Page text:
Can Sincerity, Tradition, and/or Personal Revelation Eliminate the Need for Authorization from the "One" Man Holding the Keys of Sealing Mentioned in D&C 132:7, 18, 19?
Currently, many Mormon fundamentalists seem to believe that living a plural marriage lifestyle is the “fullness of the gospel” and generally, living that lifestyle is what God requires in order to obtain exaltation. For man of them, issues of proper authority are less important. Three factors seem to shore up their confidence that their efforts and sacrifices are accepted by God, even if the source of their sealing authority is uncertain.
First among these is sincerity. Fundamentalists sometimes assume that in light of their sincere and intense desires to serve God, He would not allow them to go astray. Joseph Musser displayed this feeling in a journal entry March 11, 1935: “Those of us who feel the need of more definite direction from the Lord should take courage in the feeling that since we have dedicated all unto God, and are executing all our energies to keep his commandments, the Lord must be pleased with our course, else he would set us right; no good father will permit his children who want to do right to go far astray...”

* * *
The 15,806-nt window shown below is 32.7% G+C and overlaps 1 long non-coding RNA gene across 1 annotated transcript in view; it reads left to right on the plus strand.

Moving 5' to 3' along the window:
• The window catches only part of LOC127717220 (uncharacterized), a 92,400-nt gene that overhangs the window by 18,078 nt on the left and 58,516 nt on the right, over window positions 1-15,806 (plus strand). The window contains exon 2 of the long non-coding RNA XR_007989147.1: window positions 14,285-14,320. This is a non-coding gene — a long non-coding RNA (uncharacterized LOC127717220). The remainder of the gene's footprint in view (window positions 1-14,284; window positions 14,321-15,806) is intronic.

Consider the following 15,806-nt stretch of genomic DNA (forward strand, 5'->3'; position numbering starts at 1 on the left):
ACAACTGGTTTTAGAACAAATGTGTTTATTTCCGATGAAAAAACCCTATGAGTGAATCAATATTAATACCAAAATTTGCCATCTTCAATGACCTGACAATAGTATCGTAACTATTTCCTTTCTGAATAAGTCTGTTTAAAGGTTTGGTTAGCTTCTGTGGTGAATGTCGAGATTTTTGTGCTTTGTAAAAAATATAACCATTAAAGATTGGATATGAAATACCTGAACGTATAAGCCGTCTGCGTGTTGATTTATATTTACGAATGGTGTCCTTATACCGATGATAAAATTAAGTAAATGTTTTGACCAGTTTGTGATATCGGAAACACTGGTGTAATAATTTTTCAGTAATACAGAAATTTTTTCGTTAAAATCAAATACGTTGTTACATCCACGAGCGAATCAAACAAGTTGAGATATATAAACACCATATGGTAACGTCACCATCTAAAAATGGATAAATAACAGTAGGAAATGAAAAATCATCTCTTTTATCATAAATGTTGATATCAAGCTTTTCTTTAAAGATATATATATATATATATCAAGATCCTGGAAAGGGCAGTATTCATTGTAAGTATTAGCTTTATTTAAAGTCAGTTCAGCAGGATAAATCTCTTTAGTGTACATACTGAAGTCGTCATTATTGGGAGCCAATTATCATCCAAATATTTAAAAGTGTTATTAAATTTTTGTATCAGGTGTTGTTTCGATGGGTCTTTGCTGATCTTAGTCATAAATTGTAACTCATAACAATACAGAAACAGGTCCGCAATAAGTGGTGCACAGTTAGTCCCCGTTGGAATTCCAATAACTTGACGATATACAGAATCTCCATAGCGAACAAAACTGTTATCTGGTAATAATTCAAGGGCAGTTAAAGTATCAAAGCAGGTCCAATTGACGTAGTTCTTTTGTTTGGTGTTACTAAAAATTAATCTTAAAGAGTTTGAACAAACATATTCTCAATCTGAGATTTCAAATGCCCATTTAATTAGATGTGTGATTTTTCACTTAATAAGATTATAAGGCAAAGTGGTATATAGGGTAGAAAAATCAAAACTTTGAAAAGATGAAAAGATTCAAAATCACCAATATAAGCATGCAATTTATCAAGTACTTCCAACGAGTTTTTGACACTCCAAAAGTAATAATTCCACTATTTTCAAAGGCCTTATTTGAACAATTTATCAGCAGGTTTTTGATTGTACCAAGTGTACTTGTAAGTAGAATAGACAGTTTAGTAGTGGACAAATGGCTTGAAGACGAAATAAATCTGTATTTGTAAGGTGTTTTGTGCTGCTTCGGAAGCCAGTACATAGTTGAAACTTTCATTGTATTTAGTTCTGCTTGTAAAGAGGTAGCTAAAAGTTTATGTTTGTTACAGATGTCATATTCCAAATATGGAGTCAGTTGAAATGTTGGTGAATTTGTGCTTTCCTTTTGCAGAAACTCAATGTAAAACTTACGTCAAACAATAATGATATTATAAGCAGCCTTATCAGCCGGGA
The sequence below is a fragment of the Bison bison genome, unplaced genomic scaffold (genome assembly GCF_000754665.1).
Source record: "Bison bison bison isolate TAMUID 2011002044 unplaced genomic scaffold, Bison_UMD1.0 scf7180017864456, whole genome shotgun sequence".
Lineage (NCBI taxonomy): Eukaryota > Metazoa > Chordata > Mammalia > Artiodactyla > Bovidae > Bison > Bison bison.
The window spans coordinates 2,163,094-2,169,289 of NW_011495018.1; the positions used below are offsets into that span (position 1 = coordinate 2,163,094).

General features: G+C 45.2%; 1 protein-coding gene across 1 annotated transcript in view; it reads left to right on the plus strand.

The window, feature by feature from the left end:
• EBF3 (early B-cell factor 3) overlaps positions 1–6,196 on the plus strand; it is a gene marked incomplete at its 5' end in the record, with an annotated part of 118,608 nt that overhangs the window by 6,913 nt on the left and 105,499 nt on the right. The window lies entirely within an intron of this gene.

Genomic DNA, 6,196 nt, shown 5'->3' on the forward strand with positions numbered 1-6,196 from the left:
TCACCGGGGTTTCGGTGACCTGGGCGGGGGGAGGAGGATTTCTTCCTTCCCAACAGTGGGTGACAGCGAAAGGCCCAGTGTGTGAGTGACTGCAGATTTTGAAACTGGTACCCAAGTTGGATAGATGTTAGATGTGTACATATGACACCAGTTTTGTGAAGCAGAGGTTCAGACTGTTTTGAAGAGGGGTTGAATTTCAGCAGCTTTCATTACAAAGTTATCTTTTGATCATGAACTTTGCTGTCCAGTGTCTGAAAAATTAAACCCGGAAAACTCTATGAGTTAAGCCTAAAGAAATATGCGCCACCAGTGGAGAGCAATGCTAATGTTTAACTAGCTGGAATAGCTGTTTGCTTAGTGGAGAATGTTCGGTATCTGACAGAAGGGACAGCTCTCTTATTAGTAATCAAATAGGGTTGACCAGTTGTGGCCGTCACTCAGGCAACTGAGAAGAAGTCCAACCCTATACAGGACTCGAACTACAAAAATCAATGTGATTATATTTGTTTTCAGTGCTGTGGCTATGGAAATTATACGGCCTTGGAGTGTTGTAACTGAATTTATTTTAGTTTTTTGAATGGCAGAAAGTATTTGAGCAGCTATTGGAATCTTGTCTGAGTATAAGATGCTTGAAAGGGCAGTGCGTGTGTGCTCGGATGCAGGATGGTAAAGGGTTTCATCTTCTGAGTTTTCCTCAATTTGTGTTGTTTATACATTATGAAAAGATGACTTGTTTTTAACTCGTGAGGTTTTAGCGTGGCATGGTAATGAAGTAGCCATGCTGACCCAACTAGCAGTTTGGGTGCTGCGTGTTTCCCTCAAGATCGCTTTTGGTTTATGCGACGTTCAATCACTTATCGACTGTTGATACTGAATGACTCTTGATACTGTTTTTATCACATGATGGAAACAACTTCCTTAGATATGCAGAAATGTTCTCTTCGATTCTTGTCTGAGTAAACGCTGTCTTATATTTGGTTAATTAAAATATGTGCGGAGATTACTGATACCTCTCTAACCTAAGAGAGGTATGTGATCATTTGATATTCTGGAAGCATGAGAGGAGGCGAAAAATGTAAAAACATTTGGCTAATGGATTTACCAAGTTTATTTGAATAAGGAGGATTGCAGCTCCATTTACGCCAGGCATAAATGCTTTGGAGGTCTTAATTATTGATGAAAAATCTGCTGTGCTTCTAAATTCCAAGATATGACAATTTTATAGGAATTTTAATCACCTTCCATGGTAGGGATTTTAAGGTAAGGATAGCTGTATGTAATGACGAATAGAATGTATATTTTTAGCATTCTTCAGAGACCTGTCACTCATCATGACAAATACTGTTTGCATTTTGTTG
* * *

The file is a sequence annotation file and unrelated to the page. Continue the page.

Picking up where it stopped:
Musser’s opinion seems to reflect a bit of naivete, believing that sincere desires and dedication would automatically shield him and his fellow polygamists from deception. Throughout the world today we find seemingly sincere individuals following diverse gods and theologies. So too among Mormon fundamentalists themselves.
Perhaps Musser forgot that there are unseen forces all around us striving to deceive sincere people. The apostle John warned: “Woe to the inhabiters of the earth and of the sea! for the devil is come down unto you, having great wrath” (Revelation 12:12). LDS scriptures teach that Satan “maketh war with the saints of God, and encompasseth them round about” (D&C 76:29); Satan “goeth up and down, to and fro in the earth, seeking to destroy the souls of men” (D&C 10:27) and caution: “Behold, verily I say unto you, that there are many spirits which are false spirits, which have gone forth in the earth, deceiving the world. And also Satan hath sought to deceive you, that he might overthrow you” (D&C 50:2-3; see also 46:7, 52:14). Falsehoods can be espoused with the same level of sincerity as truth can be embraced.